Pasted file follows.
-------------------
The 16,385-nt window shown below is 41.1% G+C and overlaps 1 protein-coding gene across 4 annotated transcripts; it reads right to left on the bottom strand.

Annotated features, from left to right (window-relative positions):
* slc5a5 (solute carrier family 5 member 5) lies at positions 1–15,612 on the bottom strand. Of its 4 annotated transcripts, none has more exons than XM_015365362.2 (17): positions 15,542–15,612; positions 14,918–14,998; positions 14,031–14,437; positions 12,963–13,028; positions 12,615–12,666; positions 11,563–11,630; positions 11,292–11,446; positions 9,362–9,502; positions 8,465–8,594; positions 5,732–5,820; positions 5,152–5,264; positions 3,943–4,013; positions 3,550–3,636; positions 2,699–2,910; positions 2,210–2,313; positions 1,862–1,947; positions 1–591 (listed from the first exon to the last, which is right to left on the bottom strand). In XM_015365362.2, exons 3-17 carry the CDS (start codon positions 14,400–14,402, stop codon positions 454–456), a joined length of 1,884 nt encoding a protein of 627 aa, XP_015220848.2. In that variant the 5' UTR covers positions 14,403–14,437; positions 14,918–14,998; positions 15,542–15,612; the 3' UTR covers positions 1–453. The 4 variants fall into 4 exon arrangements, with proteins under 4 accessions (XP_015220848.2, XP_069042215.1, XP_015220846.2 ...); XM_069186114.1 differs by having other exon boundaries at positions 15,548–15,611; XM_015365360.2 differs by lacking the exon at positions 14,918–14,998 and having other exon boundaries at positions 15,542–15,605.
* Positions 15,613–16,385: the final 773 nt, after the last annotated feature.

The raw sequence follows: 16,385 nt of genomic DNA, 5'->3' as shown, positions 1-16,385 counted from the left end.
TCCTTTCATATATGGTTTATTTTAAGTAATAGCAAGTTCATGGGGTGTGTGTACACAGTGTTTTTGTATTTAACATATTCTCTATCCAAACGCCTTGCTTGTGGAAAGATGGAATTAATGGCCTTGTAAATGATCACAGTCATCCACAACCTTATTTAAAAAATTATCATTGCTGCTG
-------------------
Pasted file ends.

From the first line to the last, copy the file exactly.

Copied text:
The 16,385-nt window shown below is 41.1% G+C and overlaps 1 protein-coding gene across 4 annotated transcripts; it reads right to left on the bottom strand.

Annotated features, from left to right (window-relative positions):
* slc5a5 (solute carrier family 5 member 5) lies at positions 1–15,612 on the bottom strand. Of its 4 annotated transcripts, none has more exons than XM_015365362.2 (17): positions 15,542–15,612; positions 14,918–14,998; positions 14,031–14,437; positions 12,963–13,028; positions 12,615–12,666; positions 11,563–11,630; positions 11,292–11,446; positions 9,362–9,502; positions 8,465–8,594; positions 5,732–5,820; positions 5,152–5,264; positions 3,943–4,013; positions 3,550–3,636; positions 2,699–2,910; positions 2,210–2,313; positions 1,862–1,947; positions 1–591 (listed from the first exon to the last, which is right to left on the bottom strand). In XM_015365362.2, exons 3-17 carry the CDS (start codon positions 14,400–14,402, stop codon positions 454–456), a joined length of 1,884 nt encoding a protein of 627 aa, XP_015220848.2. In that variant the 5' UTR covers positions 14,403–14,437; positions 14,918–14,998; positions 15,542–15,612; the 3' UTR covers positions 1–453. The 4 variants fall into 4 exon arrangements, with proteins under 4 accessions (XP_015220848.2, XP_069042215.1, XP_015220846.2 ...); XM_069186114.1 differs by having other exon boundaries at positions 15,548–15,611; XM_015365360.2 differs by lacking the exon at positions 14,918–14,998 and having other exon boundaries at positions 15,542–15,605.
* Positions 15,613–16,385: the final 773 nt, after the last annotated feature.

The raw sequence follows: 16,385 nt of genomic DNA, 5'->3' as shown, positions 1-16,385 counted from the left end.
TCCTTTCATATATGGTTTATTTTAAGTAATAGCAAGTTCATGGGGTGTGTGTACACAGTGTTTTTGTATTTAACATATTCTCTATCCAAACGCCTTGCTTGTGGAAAGATGGAATTAATGGCCTTGTAAATGATCACAGTCATCCACAACCTTATTTAAAAAATTATCATTGCTGCTG